- The Washington Times - Sunday, December 5, 2004

Saturday’s State Department soiree for this year’s Kennedy Center honorees drew the expected crush of stars for the cocktail party from the Queen of R.E.S.P.E.C.T., Aretha Franklin, to political heavyweights like Democratic National Committee Chairman Terry McAuliffe and House Minority Leader Nancy Pelosi, California Democrat.

The evening produced a number of memorable sights, from reformed bad boy Robert Downey Jr. soberly inspecting the Treaty of Versailles to honoree Warren Beatty, an antiquely McGovern-style liberal, warmly greeting Senate Majority Leader Bill Frist, Tennessee Republican.

Actress Cicely Tyson went temporarily speechless when asked about the artistic contributions of honorees Ossie Davis and Ruby Dee.

“They were with me at the very beginning of my entry into the business,” Miss Tyson said. “I’ve played the daughter of both of them and Ossie’s lover.

“My experience working with him was like not working at all,” she said of his natural gifts.

Miss Dee, a gentle woman who can transform into a firebrand on stage or screen, said the Honors recognize all artists, “even those who take controversial stands.”

“The Honors recognize what America is all about: diversity,” said Miss Dee, who, along with her beloved Mr. Davis, spent decades marching for civil rights and storming racial barricades.

Who better to capture that diversity than a musician like Sir Elton John, a Briton who brilliantly fused rock, blues and pop melodies together in his songs? Mr. John, resplendent in a fanciful tux, said the Honors award meant a great deal to him.

“I’ve been coming here for 35 years. [The award is] a culmination of a great love of this country,” said Mr. John, squired by longtime partner David Furnish.

Rap rocker Kid Rock, who grinned wickedly after spotting Jack Nicholson making the scene, recalled the first rock concert he attended. His parents couldn’t find a baby sitter that night, obliging them to bring him along to see Mr. John perform.

“His love of the blues really stuck with me,” the rocker said, as did the future honoree’s, shall we say, eclectic fashion sense.

“I’ve been known to wear a fur coat onstage,” said Mr. Rock, who for this evening opted for a black shirt and leather studded hat in lieu of a more traditional tux. “It’s all about putting on a great show.”

CBS’ “The Early Show” anchor Harry Smith said another of the night’s musical honorees, John Williams, could stand comfortably beside the great musicians of the 17th and 18th centuries.

“In another time, he would have been writing for the courts and the royal families,” Mr. Smith said. The composer’s work is so distinctive, so compelling, that “every time you hear one note of it you know who wrote it.”

The gracious Mr. Williams would be hard-pressed to elude the reach of his fame. He said earlier in the night a man approached him with a message from his daughter, who learned her father would be meeting the composer of the “Star Wars” and “Raiders of the Lost Ark” scores later that day.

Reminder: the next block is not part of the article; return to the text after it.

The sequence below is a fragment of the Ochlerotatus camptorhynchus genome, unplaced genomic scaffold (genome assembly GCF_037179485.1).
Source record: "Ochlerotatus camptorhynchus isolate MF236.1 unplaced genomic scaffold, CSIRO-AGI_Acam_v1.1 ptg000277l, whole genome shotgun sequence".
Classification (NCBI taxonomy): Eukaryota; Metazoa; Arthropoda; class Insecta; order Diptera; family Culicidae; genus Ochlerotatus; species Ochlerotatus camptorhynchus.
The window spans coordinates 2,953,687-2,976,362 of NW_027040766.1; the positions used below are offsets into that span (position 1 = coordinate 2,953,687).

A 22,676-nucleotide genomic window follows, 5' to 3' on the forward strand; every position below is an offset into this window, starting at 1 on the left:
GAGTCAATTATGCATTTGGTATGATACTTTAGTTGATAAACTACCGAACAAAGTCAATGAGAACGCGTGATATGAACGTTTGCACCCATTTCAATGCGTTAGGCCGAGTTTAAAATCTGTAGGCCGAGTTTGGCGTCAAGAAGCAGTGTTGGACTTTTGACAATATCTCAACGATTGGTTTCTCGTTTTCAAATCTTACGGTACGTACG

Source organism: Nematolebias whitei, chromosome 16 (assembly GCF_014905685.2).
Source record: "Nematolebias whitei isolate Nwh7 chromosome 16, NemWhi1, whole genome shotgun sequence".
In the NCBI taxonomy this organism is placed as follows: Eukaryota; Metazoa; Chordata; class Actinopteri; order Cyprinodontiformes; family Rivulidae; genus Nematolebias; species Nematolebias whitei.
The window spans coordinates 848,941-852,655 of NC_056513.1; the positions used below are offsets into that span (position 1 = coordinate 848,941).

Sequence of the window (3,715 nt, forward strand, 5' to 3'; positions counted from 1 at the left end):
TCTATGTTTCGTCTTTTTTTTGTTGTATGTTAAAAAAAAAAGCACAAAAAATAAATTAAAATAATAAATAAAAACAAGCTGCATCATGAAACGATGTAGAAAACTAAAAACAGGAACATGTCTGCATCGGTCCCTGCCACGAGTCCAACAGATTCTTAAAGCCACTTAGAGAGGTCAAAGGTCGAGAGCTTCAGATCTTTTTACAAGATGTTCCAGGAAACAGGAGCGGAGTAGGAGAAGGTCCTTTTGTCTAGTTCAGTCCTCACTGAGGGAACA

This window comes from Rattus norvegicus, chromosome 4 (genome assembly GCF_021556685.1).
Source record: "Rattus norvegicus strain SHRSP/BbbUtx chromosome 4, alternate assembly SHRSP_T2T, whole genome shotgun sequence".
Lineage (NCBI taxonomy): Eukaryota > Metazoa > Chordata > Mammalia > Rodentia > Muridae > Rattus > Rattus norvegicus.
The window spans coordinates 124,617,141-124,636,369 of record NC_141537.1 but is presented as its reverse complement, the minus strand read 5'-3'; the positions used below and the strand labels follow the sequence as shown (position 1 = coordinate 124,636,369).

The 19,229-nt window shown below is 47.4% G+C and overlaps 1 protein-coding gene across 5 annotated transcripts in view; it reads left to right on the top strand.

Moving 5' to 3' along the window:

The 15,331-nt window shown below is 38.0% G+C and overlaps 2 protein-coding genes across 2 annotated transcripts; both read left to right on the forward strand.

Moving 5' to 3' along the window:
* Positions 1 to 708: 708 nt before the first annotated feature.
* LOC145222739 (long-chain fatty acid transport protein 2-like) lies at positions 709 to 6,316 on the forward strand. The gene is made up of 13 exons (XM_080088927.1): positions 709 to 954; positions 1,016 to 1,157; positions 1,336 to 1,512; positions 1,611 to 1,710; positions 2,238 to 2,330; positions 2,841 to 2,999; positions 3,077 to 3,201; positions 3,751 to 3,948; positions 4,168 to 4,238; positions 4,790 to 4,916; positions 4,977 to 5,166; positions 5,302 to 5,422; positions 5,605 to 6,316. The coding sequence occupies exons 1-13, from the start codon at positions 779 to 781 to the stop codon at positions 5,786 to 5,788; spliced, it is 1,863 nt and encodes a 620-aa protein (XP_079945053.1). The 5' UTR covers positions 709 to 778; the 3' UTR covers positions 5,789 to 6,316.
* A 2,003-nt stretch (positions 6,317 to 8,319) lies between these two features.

“She said to tell me, ‘du-dum, du-dum,’” Mr. Williams said in his best version of his menacing “Jaws” theme.

Billy Joel, attending with his new bride, Kate Joel, on behalf of Sir Elton, said evenings like this give a certain prestige to musicians.

“We’re looked at as artists here, not just rock ‘n’ roll guys,” he said. “This is as close to knighting somebody as you can get.”

Outgoing Secretary of State Colin L. Powell said he will miss his annual hosting duties.

The avuncular statesman wasn’t above sharing his own artistic side during the traditional after-dinner toasts, rapping part of his tribute to Mr. Beatty in honor of the actor’s political satire “Bulworth.”

“I’m Colin Luther Powell and public service is my thing; don’t do it for the fame, don’t do it for the bling,” Mr. Powell rapped.

The crowd didn’t just clap. It roared and rose to its collective feet. Maybe the soon-to-be-ex-secretary has found a second career?

Actress Rosemary Harris, best known as Aunt May from the “Spider-Man” franchise, emceed the toasting portion of the program.

Annette Bening toasted her husband, Mr. Beatty, in an address that acknowledged his lothario past but presented him as a family man with extraordinary talent.

Opera diva Renee Fleming raised a glass to Mr. John, a performer she said is still singing in the same keys as he sang 30 years ago.

“His music is woven into the fabric … of the world’s culture,” she said.

Michael Kahn, the Shakespeare Theatre’s artistic director, praised Mr. Davis and Miss Dee for “having broken the color barrier” on stages everywhere.

Today’s young black actors now know, Mr. Kahn said, “when they leave school, study and apply themselves they don’t have to play maids, waiters and porters.”

Mr. Williams’ toast was delivered by local favorite Leonard Slatkin, a longtime pal and admirer.

“It only takes a few notes to recognize John’s voice,” Mr. Slatkin said of so many of Mr. Williams’ film scores, from “Jaws” to “Amistad.” “Sometimes you only have a few seconds to convey an emotion on screen.”

And leave it to past honoree Leontyne Price to bring down the house in trumpeting Dame Joan Sutherland’s achievements.

“There’ll never be another you,” Miss Price sang in her highest octave.

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